The Unity of the Spirit | Sermon By Dr. R. T. Kendall
This particular Psalm of Ascent was written by David who, better than most, knew what it was like to have a rival spirit in Israel.
In Ephesians 4, a parallel passage, Paul puts it like this: “With all lowliness and gentleness, with longsuffering, bearing with one another in love, endeavoring to keep the unity of the Spirit in the bond of peace” (vv. 2, 3).
Why would Paul even need to talk about the unity of the Spirit? It is because the Holy Spirit lives in believers. If Christians are not speaking, then the Spirit is divided.
Ephesians 4 begins and ends with references to the Holy Spirit. It begins by referring to the unity of the Spirit; it ends with the reference to grieving the Spirit (v. 30). It is so easy for the Holy Spirit to be grieved.
If we come together and the Holy Spirit is grieved, then it should not surprise us if He does not work in a powerful manner.
Unity of the Spirit is found when He is in each of us, ungrieved. It is a wonderful fellowship when each believer knows the ungrieved Spirit at work. That’s the way it was in the early church (Acts 4:32, 33).
The unity of the Spirit is a remarkable achievement because it goes right against human nature. Everyone in the body of Christ on earth is a sinner. Because we are all sinners, it is not surprising when there is tension and when a church is divided with rivalry.
The unity of the Spirit is not natural, but it is supernatural. It means that our natural ways, where we want to be heard and make our opinion felt, are not important, and we are willing to “climb down.” What does it take for brothers to dwell together in unity?
A Willingness to Lose Face
In order for unity of the Spirit to happen, somebody has to be willing to lose face. This means doing without being openly seen to have been right and getting our own way. This is why unity of the Spirit is a remarkable achievement.
Unity almost always means compromise. I suspect when we get to heaven we will discover that 98 percent of the theological controversies in the history of the Christian church had nothing to do with theology at all.
Compromise is not a bad word. It means to reach an intermediate position that has aspects of each person’s plan blended together. Compromise can sometimes come about when we realize that what we thought was important is not as important as having peace.
A Willingness to Forgive and Forget
I can choose to forgive, or I can choose to hold a grudge. By nature, I want to hold a grudge. I want to be able to point the finger; but if I forgive you, I can no longer point the finger. This is why unity doesn’t take place. Somebody won’t forgive and forget.
But forgiving and forgetting is not something we do only once. It is something we are to keep on doing. There are five principles of total forgiveness based on Genesis 45:1-15.
We should be like Joseph was when he forgave his brothers. He didn’t want anybody to know what his brothers had done to him; he didn’t want his brothers to be afraid of him; he didn’t want his brothers to be angry with themselves for what they had done; he wanted them to save face, so he said it wasn’t them who sent him to Egypt; it was God; and he wouldn’t let them tell their father, Jacob, what they had done. Total forgiveness is when you protect the other person.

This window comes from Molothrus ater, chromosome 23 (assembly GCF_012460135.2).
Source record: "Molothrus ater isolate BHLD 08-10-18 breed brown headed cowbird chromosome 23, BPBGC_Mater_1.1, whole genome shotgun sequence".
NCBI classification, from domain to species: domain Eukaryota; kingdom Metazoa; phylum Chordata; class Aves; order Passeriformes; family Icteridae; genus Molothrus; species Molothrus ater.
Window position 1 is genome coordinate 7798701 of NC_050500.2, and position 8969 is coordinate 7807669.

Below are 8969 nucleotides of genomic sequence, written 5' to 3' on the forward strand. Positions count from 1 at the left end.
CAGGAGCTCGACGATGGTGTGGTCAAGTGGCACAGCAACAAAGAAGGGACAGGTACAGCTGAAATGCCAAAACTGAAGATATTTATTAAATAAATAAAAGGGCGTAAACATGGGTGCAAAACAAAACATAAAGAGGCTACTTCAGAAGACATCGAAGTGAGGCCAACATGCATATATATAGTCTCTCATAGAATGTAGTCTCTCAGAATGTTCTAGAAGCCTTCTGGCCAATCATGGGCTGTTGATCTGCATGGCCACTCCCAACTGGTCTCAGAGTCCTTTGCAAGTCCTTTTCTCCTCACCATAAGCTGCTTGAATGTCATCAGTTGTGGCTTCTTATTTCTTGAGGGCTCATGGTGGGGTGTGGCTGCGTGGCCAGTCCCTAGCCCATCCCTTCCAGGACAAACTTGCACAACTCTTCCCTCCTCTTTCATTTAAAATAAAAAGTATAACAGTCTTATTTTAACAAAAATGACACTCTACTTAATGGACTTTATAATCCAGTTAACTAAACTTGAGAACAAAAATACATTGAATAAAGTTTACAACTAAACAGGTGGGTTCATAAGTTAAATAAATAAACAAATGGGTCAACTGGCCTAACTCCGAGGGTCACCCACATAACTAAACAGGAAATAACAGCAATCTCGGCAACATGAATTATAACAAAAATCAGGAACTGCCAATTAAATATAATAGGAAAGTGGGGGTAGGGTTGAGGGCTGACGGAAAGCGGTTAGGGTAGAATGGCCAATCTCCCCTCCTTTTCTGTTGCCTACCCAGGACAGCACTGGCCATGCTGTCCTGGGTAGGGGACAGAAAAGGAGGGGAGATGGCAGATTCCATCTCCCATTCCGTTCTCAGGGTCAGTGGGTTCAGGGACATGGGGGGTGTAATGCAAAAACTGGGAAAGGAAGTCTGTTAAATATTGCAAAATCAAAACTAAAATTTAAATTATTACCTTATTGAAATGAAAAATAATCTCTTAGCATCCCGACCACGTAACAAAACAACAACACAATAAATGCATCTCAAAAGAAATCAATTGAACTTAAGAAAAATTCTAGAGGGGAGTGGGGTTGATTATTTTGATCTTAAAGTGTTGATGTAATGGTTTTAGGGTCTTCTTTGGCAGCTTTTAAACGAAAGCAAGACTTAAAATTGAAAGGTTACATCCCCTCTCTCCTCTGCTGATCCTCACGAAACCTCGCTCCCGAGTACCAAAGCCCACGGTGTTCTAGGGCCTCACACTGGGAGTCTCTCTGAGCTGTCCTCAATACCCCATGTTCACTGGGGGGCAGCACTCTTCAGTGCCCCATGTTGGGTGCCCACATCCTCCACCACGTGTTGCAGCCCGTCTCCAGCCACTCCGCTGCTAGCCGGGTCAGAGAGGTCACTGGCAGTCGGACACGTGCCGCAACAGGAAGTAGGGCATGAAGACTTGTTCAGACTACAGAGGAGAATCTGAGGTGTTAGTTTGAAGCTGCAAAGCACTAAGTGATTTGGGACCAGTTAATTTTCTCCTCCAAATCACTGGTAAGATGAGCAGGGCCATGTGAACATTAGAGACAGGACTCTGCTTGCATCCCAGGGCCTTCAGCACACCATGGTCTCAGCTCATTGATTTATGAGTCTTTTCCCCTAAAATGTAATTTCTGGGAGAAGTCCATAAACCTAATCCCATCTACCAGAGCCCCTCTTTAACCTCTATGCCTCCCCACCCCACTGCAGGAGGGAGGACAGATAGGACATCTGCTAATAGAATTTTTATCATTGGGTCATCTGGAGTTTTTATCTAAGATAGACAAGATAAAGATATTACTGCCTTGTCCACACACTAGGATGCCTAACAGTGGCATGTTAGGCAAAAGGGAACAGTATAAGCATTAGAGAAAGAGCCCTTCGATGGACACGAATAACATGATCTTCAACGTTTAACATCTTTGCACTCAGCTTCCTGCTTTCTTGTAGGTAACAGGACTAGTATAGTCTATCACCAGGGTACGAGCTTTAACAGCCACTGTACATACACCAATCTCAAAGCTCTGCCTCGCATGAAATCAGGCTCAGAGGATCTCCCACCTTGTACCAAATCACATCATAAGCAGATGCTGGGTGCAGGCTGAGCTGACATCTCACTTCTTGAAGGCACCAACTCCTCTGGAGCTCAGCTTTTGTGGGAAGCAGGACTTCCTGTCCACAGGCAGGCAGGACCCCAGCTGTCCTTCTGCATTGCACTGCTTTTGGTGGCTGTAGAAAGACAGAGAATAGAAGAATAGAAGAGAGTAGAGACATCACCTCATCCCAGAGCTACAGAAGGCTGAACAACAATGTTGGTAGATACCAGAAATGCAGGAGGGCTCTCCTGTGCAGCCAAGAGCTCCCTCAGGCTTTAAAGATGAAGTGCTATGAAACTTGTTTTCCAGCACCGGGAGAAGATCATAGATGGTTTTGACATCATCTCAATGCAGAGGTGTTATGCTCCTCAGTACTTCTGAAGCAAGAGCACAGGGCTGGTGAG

But there is also a sixth principle: forgiving and forgetting is something we keep on doing. Seventeen years later, after Jacob’s death, Joseph’s brothers thought Joseph would punish them. They found out he still forgave them (Gen. 50:15–21).
We are to keep it up: forgive and forget. God does that for us, and we are to forgive one another as God has forgiven us.
A Willingness to Prefer in Honor One Another
Unity is remarkable and possible when believers have the will not to take the credit. There is a reason for Billy Graham’s success in Great Britain that very few know about. Until Graham’s arrival in 1954, the best-known evangelist in Great Britain was Tom Rees. He used his influence and friends to make the way for Graham. Billy Graham would not have been so successful had not Tom Rees stepped to one side.
A Willingness to Make the Anointing Primary
Unity is a remarkable achievement and comes as a result of the awareness that the anointing is primary. This is the thrust of Psalm 133. David said that unity is like precious oil, poured out on the head. The word oil implies anointing. The Holy Spirit is symbolized by the oil.
Aaron’s robe was ornate, the work of a skilled craftsman (Ex. 28:6). But according to David, more beautiful than the robe or the beard was the oil. This beauty was not just because the oil had a pleasant scent. Psalm 133 stresses the priority of the anointing.
This remarkable achievement, called the unity of the Spirit, comes as a result of seeing the anointing as primary. David had come to the place where he saw that it is not the beauty of the beard; it is not the beauty of the robe, but it is the oil! The unity of the brothers is better than all that seems so beautiful.
There is something more beautiful than my opinion or my sermon or my point of view, and that is for the Spirit to flow because there is unity.
There are three observations on the importance of unity: blessing is given where there is unity: “For there the LORD commanded the blessing” (v. 3). Unity is what Satan fears the most. Unity of the Spirit is not an optional matter. We have to have it in order to survive.